Glen Rock varsity debate team participated in its first meet on Oct. 27 at Northern Highlands Regional High School.
The debate team left school around 8:40 A.M.and came back at 2:15 P.M. They competed against schools from Ramapo, Pascack Hills, Pascack Valley and Ramsey. Varsity debaters from Glen Rock included the two co-captains, David Belkin and Elliot Gincley, and team members Dean Eleftheriades, Michael Pesenti, Andrew Bober, Dylan Needleman, Luke Brangaccio, Hiroki Doyle, Richard Beezley, Stephen Petratis, Matt Heller, and Chris Wu.
“The way it works is each school hosts a debate once and all the schools go to it so it’s not like one school versus another,” Belkin said.
The topic for debate was the same throughout: The United Nations should expand trade or diplomatic relations with China.
The overall result for the school was satisfactory considering there were many new varsity debaters. Belkin and his partner Michael Pesenti got the best result, 3 wins and 1 loss. Wu and Heller went 2 and 2, Beezley and Petratis went 2 and 2,Gincley and Eleftheriades went 1 and 3, and Bober and Needleman went 0 and 4
“The average that you want to aim for is 2 for 2. Win at least two out of four. Hopefully win at least two affirmatives. The two negatives you can at least get really lucky or not really lucky if they have a really good plan,” Gincley said.
Advisors, Paul McCrary and Una Kearns were satisfied with the results from Glen Rock, although Glen Rock didn’t place in the meet.
“They had very well thought out plans.There wasn’t any really weak plan that was presented from any of our debaters and that takes a lot of energy and effort,” Kearns said.
Belkin was proud of how well he and his partner, Michael Pesenti, did. Although it was his partner’s first time debating, Belkin was still happy with the results that they received and hoped to improve going on forward.
“I think specifically it was Mike’s first debate so there was some things he was coming from inexperience, but he’s definitely going to come back better next time just in terms of some specific terms he was unaware of but again it’s a learning experience so we’re going to get better and better every debate,” Belkin said.
Gincley was also pleased with how he and his partner Dean Eleftheriades did considering that it was his first time debating too.
Debating takes a lot of preparation. McCrary and Kearns held meetings during lunch and after school on Tuesdays every week. The debaters received plans and baylors, which are big yellow books with outlines that the students use to research and plan their debates. Kearns and McCrary would be helping them alongside. Not only that, but co-captains Belkin and Gincley would step in and talk about their ideas with suggesting what they should debate about. Debaters need to make sure they have solid plans, go over their plans and make sure that they’re fully prepared. It requires work not only inside of school but outside of school too.
“You have to do a lot of research, you have to think through arguments, and you have to think through where other people can pierce through your arguments,” Kearns said.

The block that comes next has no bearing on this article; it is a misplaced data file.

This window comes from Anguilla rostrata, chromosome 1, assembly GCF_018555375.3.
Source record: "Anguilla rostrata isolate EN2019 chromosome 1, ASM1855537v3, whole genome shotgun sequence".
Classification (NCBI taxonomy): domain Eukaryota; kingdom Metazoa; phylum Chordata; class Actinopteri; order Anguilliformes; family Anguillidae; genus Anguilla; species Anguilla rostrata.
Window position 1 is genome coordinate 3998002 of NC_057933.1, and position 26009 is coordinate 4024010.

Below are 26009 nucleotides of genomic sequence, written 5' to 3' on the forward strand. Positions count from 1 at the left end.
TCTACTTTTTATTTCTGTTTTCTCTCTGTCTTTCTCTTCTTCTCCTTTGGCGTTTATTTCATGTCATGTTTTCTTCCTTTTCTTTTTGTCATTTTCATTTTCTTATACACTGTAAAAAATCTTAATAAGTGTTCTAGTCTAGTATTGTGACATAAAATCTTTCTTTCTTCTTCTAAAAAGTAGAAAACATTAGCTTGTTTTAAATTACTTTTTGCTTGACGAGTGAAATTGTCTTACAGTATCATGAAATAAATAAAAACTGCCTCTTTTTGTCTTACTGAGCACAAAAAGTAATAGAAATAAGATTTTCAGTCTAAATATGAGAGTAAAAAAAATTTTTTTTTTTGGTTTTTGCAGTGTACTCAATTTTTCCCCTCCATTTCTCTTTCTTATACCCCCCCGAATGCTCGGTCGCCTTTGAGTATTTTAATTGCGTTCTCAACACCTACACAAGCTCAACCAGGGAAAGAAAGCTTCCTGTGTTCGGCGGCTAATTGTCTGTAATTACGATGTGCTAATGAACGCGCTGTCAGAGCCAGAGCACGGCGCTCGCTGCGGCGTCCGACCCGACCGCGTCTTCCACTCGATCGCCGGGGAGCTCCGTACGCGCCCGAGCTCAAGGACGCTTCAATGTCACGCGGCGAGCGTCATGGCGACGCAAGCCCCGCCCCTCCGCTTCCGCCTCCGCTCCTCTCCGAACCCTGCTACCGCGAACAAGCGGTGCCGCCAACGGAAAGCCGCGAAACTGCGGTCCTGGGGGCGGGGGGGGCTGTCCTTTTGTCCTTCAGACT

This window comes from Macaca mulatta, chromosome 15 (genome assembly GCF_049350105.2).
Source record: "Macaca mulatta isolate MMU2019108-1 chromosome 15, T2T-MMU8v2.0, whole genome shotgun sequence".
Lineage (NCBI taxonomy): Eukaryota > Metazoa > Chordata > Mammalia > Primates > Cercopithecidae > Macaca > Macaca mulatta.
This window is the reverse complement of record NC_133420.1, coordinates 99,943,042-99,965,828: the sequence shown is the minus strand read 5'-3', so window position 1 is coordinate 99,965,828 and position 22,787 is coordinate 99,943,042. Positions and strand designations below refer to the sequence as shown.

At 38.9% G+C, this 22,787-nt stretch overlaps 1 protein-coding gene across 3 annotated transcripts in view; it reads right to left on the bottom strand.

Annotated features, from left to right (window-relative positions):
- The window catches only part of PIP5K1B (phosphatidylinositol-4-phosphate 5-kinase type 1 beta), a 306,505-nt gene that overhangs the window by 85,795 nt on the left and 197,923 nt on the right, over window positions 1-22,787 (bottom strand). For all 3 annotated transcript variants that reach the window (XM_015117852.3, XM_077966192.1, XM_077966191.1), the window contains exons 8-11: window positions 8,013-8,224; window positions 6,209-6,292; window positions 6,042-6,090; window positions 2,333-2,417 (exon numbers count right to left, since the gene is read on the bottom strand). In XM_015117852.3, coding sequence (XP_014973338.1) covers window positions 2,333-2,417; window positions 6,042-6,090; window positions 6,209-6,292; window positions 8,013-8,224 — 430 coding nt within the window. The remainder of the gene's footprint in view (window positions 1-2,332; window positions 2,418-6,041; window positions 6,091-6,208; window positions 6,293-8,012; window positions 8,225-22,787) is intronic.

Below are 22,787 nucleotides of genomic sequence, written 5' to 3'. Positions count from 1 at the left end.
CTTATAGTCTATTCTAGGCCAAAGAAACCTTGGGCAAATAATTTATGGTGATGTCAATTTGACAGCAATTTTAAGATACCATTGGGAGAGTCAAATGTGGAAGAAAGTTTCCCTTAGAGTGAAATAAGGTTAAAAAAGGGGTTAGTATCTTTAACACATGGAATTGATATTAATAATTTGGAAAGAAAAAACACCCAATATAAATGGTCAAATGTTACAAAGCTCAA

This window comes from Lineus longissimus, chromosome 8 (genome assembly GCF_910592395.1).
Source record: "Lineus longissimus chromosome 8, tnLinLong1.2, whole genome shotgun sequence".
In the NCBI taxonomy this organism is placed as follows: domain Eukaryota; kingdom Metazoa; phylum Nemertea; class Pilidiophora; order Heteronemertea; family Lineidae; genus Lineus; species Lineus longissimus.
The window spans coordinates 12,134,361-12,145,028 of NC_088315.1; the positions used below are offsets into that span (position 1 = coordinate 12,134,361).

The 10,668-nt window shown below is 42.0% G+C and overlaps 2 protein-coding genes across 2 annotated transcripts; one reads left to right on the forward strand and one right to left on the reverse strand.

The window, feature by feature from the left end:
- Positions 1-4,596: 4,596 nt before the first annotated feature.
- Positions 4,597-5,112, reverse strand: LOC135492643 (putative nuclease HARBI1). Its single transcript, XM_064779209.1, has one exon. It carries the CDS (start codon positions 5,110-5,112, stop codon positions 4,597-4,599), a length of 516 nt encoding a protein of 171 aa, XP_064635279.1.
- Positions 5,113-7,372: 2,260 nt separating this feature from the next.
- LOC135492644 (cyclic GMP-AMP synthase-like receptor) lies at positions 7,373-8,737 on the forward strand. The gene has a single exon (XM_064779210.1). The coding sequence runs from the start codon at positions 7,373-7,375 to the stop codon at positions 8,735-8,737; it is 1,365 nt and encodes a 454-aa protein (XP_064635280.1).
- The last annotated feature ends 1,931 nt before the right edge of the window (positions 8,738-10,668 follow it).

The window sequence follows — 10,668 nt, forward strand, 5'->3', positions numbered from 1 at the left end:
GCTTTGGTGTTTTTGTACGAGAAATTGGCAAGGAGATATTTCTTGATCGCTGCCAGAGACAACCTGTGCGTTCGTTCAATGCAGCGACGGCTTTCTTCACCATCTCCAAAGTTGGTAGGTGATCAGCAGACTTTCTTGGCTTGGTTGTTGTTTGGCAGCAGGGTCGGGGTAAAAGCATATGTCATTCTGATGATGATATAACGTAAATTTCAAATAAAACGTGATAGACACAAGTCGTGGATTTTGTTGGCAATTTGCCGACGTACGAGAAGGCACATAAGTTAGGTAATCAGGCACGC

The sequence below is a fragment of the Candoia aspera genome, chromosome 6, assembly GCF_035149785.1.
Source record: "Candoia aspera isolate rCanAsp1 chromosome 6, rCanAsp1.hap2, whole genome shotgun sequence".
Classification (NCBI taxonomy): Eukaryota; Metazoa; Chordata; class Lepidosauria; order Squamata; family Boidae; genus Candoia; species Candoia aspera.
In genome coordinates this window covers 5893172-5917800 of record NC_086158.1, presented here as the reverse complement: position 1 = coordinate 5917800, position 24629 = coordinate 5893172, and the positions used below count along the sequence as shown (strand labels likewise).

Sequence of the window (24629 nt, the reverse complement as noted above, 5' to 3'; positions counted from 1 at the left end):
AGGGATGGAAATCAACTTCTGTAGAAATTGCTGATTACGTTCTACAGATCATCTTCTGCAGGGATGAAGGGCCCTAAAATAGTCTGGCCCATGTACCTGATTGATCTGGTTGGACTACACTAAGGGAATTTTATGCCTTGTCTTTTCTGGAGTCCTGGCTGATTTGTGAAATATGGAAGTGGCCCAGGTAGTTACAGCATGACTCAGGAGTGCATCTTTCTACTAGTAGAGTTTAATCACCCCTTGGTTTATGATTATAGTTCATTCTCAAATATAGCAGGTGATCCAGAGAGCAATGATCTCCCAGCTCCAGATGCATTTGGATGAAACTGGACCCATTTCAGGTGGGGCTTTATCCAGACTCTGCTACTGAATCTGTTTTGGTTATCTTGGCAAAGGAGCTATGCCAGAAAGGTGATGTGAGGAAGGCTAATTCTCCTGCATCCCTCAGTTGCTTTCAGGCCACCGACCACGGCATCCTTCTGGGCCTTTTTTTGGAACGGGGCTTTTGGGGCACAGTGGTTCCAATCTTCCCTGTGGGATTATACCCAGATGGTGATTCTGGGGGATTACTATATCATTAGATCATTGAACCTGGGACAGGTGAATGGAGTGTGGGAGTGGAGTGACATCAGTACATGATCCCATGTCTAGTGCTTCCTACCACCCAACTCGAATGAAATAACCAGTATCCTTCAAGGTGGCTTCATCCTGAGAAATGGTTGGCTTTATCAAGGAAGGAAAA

Gincley and Eleftheriades spent two nights working together on their plans for this debate. Gincley explains that each pair gets two negatives and two affirmatives each debate. Gincley worked on the first affirmative while Eleftheriades worked on the other.
“What we came to is the whole part of the first debate is the other teams will find holes in that plan and they definitely found holes which is exactly what we wanted, but now what we’re going to do is we’re going to go back tighten up those holes fill in the gaps make it more unstoppable in the following rounds, finding out more stats, more quotes to back up our points and now we know what to look forward to in the next debate,” Gincley said.
The debate team hopes to practice, improve, and gain potential throughout the school year.
“I think they need more confidence speaking. More practice speaking in front of people. We have more teams and more judges and they will be better than last year. It’s the matter of getting experience,” McCrary said.
According to Kearns the team is more organized this year and debaters are putting in extra commitment and effort into the team.
“Mr. McCrary and I tried very hard to put some rules around so that you can’t just say you’re gonna come and not come without consequences. That was a problem last year. So now if you make a commitment, you have to really own up to it or there’s going to be some sort of consequence,” Kearns said.
Belkin sees major improvement of the debate team from last year and expects a bright year ahead for them.
“I just think in general like this year is looking more optimistic than last year like honestly last year a lot of the seniors didn’t take it as seriously. This year we really tightened up. It is harder because there’s a lot more work that we’re putting into it but we expect that extra work to give better results,” Belkin said.
McCrary and Kearns hope to prepare more mock debates, which are scrimmages, for the junior and varsity members to prepare them for their future debates. The debate team is a highly encouraged club that helps students interact with each other and develop life skills.
“I would highly encourage everyone to do debate because after the end of this year, Belkin and I are gone, a lot of the seniors are leaving, and it’s gonna be a huge gap. So I would encourage a lot of people go and do debate. Even if you don’t wanna debate, you can be a judge, you can be a timer,” Gincley explained. “Personally I love debating and I love going up and talking to people. I think it’s fun. It’s enjoyable. So I highly encourage everyone to at least try debating. It’s a lot of work at first, to create a plan,but after that it’s fun.”